We’re continuing in our series through Jesus’ farewell speech in John 14-17. This week is all about friendship with Jesus. We’ve seen how friendship with Jesus was friendship of the highest order, in that he was prepared to lay down his life for us, his friends. The response to this act of friendship ought to be loyal obedience, yet this is done not as a “slave” but as an intimate friend who’s been let into the inner circle. Today, we see how friendship with Jesus means that we have a task to do.

Friendship with Jesus means we have a job to do

John 15:16a “You did not choose me, but I chose you and appointed you so that you might go and bear fruit—fruit that will last.”

In a first-century friendship between unequals, friends were often given tasks to do on behalf of their benefactors; to act as their agents. In Greek thought, friends were referred to as a ‘second self.’ Letters that survive from the period show that it was common for writers to urge that a friend be welcomed and treated ‘as if he were me.’

Continue reading

Jesus says farewell – Part Eleven (John 15)

We’re continuing in our series through Jesus’ farewell speech in John 14-17. This week is all about friendship with Jesus. We’ve seen how friendship with Jesus was friendship of the highest order, in that he was prepared to lay down his life for us, his friends. The response to this act of friendship ought to be loyal obedience. Today, we see how friendship with Jesus involves intimacy.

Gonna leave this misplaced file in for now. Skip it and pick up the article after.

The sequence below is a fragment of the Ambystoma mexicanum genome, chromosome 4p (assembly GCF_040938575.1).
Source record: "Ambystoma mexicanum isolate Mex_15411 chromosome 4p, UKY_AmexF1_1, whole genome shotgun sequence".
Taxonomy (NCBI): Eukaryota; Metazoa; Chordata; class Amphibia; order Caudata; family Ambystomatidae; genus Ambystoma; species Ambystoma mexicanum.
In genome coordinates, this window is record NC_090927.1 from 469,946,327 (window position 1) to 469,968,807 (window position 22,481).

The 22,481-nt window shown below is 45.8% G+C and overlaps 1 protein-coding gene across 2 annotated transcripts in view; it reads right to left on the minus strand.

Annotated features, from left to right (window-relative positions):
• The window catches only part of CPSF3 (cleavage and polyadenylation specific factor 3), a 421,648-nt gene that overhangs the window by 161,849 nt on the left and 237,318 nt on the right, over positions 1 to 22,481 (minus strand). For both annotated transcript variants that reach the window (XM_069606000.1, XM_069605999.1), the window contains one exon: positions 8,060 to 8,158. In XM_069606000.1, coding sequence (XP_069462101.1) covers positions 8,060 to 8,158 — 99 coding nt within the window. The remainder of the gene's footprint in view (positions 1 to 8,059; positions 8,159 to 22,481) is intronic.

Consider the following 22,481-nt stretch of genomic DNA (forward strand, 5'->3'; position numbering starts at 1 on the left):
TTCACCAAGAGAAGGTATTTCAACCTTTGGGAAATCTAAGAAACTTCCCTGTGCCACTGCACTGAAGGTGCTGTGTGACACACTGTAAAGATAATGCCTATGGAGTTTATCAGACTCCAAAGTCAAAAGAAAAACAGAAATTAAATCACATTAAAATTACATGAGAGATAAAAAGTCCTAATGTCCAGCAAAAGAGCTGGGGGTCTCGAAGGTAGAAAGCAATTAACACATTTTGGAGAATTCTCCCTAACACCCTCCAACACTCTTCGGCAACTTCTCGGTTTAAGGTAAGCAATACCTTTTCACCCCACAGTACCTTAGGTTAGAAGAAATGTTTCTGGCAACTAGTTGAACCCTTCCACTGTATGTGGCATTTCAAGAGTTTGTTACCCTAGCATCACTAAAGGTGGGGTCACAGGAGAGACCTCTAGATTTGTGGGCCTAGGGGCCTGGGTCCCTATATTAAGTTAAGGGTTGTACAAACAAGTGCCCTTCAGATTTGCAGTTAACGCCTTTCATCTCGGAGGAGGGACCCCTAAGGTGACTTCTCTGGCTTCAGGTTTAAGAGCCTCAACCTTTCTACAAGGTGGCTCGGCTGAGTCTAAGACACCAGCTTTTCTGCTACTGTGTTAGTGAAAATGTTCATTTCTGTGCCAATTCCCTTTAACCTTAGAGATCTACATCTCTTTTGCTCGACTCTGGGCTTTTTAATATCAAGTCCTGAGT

Friendship with Jesus involves intimacy

We saw yesterday that a friend of Jesus is obedient. But this doesn’t mean mindlessly obeying orders. There is an intimacy on offer whereby we are let into Jesus ‘inner circle’:

Continue reading

Jesus says farewell – Part Ten (John 15)

We’re continuing in our series through Jesus’ farewell speech in John 14-17. This week is all about friendship with Jesus. Yesterday, we saw how friendship with Jesus was friendship of the highest order, in that he was prepared to lay down his life for us, his friends. Today, we look at the obligations of those who are Jesus’ friends. 

A friend of Jesus is obedient

Our friendship started with Jesus’ laying down his life for us. It was his initiative; verse 16 says that he chose us to be his friends. Now we are in his debt. We owe him a debt we can’t repay, and so we become his grateful, loyal ‘friends’. And that friendship – like all friendships – has some obligations:

Continue reading